It is questionable whether this commitment made by the EU legislator is justified. Interoperability only ‘works’ as long as the reliability and trustworthiness of data in the databases involved are sufficiently guaranteed. Considering the number of states and the large-scale databases involved, the consequences of decision-making based incorrect or even unlawful data will be detrimental not only for the protection of fundamental rights but also for the effectiveness of interoperability as a data and border surveillance tool as such.

‘Interoperability’ and ‘interstate trust’ is a perilous combination if this would allow national authorities to rely on data stored in EU data systems, instead of making a careful examination of each individual case. Despite formal safeguards in the regulations and the applicable data protection standards, it will be hard for data subjects to oppose decision-making based on incorrect data, when the source or the author of that information is unknown or when states can ‘hide’ behind the back of interstate trust without providing access to effective legal remedies. The problems which may arise for individuals through the ‘blind’ use of large-scale databases will be illustrated with two recent case-studies:

the first concerns the entry of a human rights activist into SIS II, and the second one the reliance on Eurodac/DubliNet to determine the age of a minor asylum seeker. Considering the extensive scale of data processing, the fact that interoperability affects mainly third-country nationals, and because of the complexity of rules, the adopted instruments fail to meet the standards defined by the CJEU and the ECtHR on the basis of the rights to privacy and data protection.

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By Kris Pollet, Head Legal and Policy Research, European Council on Refugees and Exiles (ECRE)

This blog is written in the personal capacity of the author and does not necessarily represent the views of ECRE.


The reform of the Common European Asylum System (CEAS) through a third phase of harmonisation of the EU asylum acquis, launched by the Commission in 2016, proved too ambitious to be concluded under the 2014-2019 parliamentary term. While being blocked because of disagreements between Council and Parliament especially about solidarity between Member States, the legislative work done risks to be annihilated by the European elections, knowing that appetite of Member States for legislative harmonisation may diminish in the future.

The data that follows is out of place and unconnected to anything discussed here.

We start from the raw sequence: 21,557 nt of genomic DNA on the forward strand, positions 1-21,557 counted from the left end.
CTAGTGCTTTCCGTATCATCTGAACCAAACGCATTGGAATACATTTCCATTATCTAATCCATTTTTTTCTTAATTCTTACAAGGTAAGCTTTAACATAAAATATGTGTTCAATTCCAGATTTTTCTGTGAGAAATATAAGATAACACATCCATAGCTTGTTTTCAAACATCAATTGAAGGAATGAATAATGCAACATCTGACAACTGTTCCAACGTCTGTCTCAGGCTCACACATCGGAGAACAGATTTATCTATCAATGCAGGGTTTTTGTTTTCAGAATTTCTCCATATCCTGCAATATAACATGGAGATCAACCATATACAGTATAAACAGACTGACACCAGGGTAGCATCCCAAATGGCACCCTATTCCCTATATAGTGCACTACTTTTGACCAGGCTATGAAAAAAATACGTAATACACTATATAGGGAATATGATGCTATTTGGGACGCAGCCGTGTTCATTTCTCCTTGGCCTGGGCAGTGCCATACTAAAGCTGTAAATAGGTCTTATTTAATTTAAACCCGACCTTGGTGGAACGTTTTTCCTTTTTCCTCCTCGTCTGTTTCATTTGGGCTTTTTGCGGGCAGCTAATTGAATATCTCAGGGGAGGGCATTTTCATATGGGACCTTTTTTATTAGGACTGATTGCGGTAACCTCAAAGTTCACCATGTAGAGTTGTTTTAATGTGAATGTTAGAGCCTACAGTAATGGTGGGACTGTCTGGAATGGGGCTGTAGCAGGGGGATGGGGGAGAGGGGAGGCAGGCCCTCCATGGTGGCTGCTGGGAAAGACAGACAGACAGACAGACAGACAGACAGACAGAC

Contrary to popular perception, from an institutional perspective considerable progress has already been made on parts of the asylum package. As discussed in more detail below, with five of the seven proposals having reached the stage of so-called trilogue negotiations and short of an inter-institutional agreement within less than three years, co-legislators have certainly moved at reasonable pace. Keeping in mind the fact that both the first and second phase of legislative harmonisation in the asylum field took five years and various amended proposals to conclude, the third phase of harmonisation is certainly still on schedule.

However, discussions on the Commission’s Dublin IV proposal in particular and the Asylum Procedures Regulation have triggered a range of fundamental legal and political questions among the Member States preventing the Council from adopting a negotiating mandate so far. A final push by the Commission and some Member States to have at least some of the least controversial proposals adopted before the European elections appeared to be in vain as there was eventually too little appetite to split the package. The uncertain legal and political ramifications of a partial deal finally prevented both the European Parliament and the Council from moving ahead. Faithful to the package-doctrine, the negotiations on the asylum package were finally de facto referred to the next parliamentary term.